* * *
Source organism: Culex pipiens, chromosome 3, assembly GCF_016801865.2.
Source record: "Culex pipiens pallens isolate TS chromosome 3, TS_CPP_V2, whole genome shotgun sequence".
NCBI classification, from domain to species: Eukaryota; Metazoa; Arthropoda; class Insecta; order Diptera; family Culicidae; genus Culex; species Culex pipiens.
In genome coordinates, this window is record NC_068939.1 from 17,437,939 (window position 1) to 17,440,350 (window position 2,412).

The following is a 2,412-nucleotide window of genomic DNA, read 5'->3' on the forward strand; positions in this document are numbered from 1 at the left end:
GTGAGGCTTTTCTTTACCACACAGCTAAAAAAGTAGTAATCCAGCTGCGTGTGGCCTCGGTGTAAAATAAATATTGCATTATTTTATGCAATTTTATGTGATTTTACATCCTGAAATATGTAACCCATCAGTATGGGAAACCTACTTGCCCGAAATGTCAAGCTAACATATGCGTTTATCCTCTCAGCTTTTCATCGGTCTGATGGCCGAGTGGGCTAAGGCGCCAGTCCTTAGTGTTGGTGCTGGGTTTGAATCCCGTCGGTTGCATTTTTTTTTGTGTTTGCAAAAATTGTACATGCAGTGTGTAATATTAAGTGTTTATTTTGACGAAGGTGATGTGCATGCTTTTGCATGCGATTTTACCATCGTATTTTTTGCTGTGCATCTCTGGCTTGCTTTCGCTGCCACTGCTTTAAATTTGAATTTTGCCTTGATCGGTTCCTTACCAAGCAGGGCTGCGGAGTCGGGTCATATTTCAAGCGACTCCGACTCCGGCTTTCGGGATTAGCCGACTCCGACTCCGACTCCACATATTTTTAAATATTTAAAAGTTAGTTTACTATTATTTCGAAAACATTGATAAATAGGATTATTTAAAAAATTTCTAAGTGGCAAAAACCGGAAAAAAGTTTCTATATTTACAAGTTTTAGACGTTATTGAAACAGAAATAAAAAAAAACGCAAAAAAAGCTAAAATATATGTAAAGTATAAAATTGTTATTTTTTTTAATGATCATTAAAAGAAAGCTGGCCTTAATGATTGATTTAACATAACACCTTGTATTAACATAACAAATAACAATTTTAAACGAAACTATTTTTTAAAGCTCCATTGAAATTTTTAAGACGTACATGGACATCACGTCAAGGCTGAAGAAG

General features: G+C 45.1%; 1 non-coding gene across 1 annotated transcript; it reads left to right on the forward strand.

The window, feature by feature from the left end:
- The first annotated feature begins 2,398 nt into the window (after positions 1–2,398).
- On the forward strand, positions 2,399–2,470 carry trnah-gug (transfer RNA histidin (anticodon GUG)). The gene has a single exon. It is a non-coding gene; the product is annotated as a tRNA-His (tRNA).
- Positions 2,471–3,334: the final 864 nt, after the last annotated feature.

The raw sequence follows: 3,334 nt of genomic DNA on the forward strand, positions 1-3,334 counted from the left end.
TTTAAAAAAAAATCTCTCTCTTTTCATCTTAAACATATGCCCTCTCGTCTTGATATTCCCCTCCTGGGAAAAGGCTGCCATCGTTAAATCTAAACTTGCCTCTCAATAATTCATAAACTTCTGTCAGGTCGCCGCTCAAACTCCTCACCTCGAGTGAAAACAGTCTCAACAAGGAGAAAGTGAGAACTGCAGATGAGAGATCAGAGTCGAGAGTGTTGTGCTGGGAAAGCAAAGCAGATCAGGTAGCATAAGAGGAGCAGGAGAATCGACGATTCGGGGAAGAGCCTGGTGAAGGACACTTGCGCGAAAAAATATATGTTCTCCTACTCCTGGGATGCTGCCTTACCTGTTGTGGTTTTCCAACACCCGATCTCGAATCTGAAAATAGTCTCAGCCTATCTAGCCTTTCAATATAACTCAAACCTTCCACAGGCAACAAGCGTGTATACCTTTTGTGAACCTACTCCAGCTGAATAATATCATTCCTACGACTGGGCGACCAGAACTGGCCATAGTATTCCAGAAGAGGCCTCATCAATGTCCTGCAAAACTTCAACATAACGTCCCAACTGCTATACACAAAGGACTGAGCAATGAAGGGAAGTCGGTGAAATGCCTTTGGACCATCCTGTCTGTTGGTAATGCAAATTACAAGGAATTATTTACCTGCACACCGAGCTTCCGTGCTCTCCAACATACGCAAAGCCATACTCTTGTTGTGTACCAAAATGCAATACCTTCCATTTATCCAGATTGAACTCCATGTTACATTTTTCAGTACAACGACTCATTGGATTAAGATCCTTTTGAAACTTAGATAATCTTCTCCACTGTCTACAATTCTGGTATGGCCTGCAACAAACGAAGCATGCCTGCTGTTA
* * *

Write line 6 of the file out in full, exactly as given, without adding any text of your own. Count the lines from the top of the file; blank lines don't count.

GTGAGGCTTTTCTTTACCACACAGCTAAAAAAGTAGTAATCCAGCTGCGTGTGGCCTCGGTGTAAAATAAATATTGCATTATTTTATGCAATTTTATGTGATTTTACATCCTGAAATATGTAACCCATCAGTATGGGAAACCTACTTGCCCGAAATGTCAAGCTAACATATGCGTTTATCCTCTCAGCTTTTCATCGGTCTGATGGCCGAGTGGGCTAAGGCGCCAGTCCTTAGTGTTGGTGCTGGGTTTGAATCCCGTCGGTTGCATTTTTTTTTGTGTTTGCAAAAATTGTACATGCAGTGTGTAATATTAAGTGTTTATTTTGACGAAGGTGATGTGCATGCTTTTGCATGCGATTTTACCATCGTATTTTTTGCTGTGCATCTCTGGCTTGCTTTCGCTGCCACTGCTTTAAATTTGAATTTTGCCTTGATCGGTTCCTTACCAAGCAGGGCTGCGGAGTCGGGTCATATTTCAAGCGACTCCGACTCCGGCTTTCGGGATTAGCCGACTCCGACTCCGACTCCACATATTTTTAAATATTTAAAAGTTAGTTTACTATTATTTCGAAAACATTGATAAATAGGATTATTTAAAAAATTTCTAAGTGGCAAAAACCGGAAAAAAGTTTCTATATTTACAAGTTTTAGACGTTATTGAAACAGAAATAAAAAAAAACGCAAAAAAAGCTAAAATATATGTAAAGTATAAAATTGTTATTTTTTTTAATGATCATTAAAAGAAAGCTGGCCTTAATGATTGATTTAACATAACACCTTGTATTAACATAACAAATAACAATTTTAAACGAAACTATTTTTTAAAGCTCCATTGAAATTTTTAAGACGTACATGGACATCACGTCAAGGCTGAAGAAG